This is the Shipman, although he's not recognisable as such from the vignette above. He's described in the Prologue to Chaucer's Canterbury Tales, written in about 1386. The line His herberwe and his mone, his lode-menage has raised many critical eyebrows. 'Herberwe' apparently means housing or harbour, not in the sense of anchorage but of the hosting implied by astrologers in speaking, for instance, of the Sun being in the house of Libra, or Gemini, etc.

'Lode' is lodestone, a magnetised rock, which will in turn magnetise iron nails or pins if they are placed in contact with it. A magnetised nail or pin, if floated on a small piece of wood or card, will automatically point towards magnetic north. It's a small step from this to fashion a compass rose. Lode-menage is apparently the first mention in English of navigation by magnetic compass, although there are earlier references to it in Italian. If Chaucer takes it for granted that his fellow-pilgrims on the road to Canterbury are familiar with the system, its use was presumably widespread. Maybe this indicates that passage across the Bay of Biscay, out of sight of the French and Spanish coasts that pre-compass mariners hugged, was possible and commonplace by 1386.

'Every cryke in Brittany and in Spayne' at either end of the cross-Biscay dash, is well chosen, because both areas are riddled with sheltered creeks and inlets, particularly in the north-western Spanish province of Galicia. I wonder if Chaucer's Shipman knew Baiona, a sheltered anchorage about half-way between Vigo and the Portuguese border? Not much more than a hundred years after Chaucer wrote this, Baiona was the landfall of the first of Columbus' ships, the Pinta, to return with news of his discovery of the New World.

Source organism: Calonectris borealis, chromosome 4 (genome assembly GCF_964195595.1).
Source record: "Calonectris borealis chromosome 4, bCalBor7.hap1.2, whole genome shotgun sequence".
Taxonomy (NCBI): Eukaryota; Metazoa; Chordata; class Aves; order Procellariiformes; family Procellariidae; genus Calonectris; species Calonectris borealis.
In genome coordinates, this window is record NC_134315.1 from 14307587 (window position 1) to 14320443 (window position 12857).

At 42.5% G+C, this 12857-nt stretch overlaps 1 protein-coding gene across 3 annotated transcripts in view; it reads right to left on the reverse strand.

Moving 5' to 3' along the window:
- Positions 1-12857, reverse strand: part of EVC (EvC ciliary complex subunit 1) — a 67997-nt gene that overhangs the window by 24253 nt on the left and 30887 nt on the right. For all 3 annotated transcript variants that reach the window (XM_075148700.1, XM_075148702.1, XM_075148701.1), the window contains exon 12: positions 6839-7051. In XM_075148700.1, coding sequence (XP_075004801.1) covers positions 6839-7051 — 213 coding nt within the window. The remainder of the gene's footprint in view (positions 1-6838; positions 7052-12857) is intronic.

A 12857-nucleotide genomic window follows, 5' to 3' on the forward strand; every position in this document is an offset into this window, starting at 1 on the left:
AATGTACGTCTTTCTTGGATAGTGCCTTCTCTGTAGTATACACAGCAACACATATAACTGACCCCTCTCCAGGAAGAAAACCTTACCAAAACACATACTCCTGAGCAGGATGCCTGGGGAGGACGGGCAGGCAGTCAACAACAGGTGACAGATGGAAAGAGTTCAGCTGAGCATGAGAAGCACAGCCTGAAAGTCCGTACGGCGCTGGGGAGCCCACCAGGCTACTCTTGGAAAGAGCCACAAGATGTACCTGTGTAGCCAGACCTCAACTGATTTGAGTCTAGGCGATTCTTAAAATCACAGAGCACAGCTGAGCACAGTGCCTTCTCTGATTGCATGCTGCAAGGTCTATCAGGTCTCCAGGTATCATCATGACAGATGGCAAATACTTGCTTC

In the harbour at Baiona there's a full-scale replica of the Pinta. It costs 2 euros to look over it. It's tiny, not much bigger than the pleasure craft around it, and you wonder how on earth Columbus' men managed to sail such a matchbox across the Atlantic and back. I also have a photo of myself at the wheel of the 'Pinta', but as it makes me look like Rev. Septimus Brope I prefer not to publish it.

You see what I get up to when I'm practically bedridden. Thanks so much for all your good wishes.

Sunday, 19 September 2010

No Full English for you, then.

We've had to call off our UK trip because I'm too ill to make it. Thanks for all your good wishes so far.

It's illuminating to discover what hotels, ferries, tunnels etc. do with bookings when you're obliged to cancel them. By no means all bad news.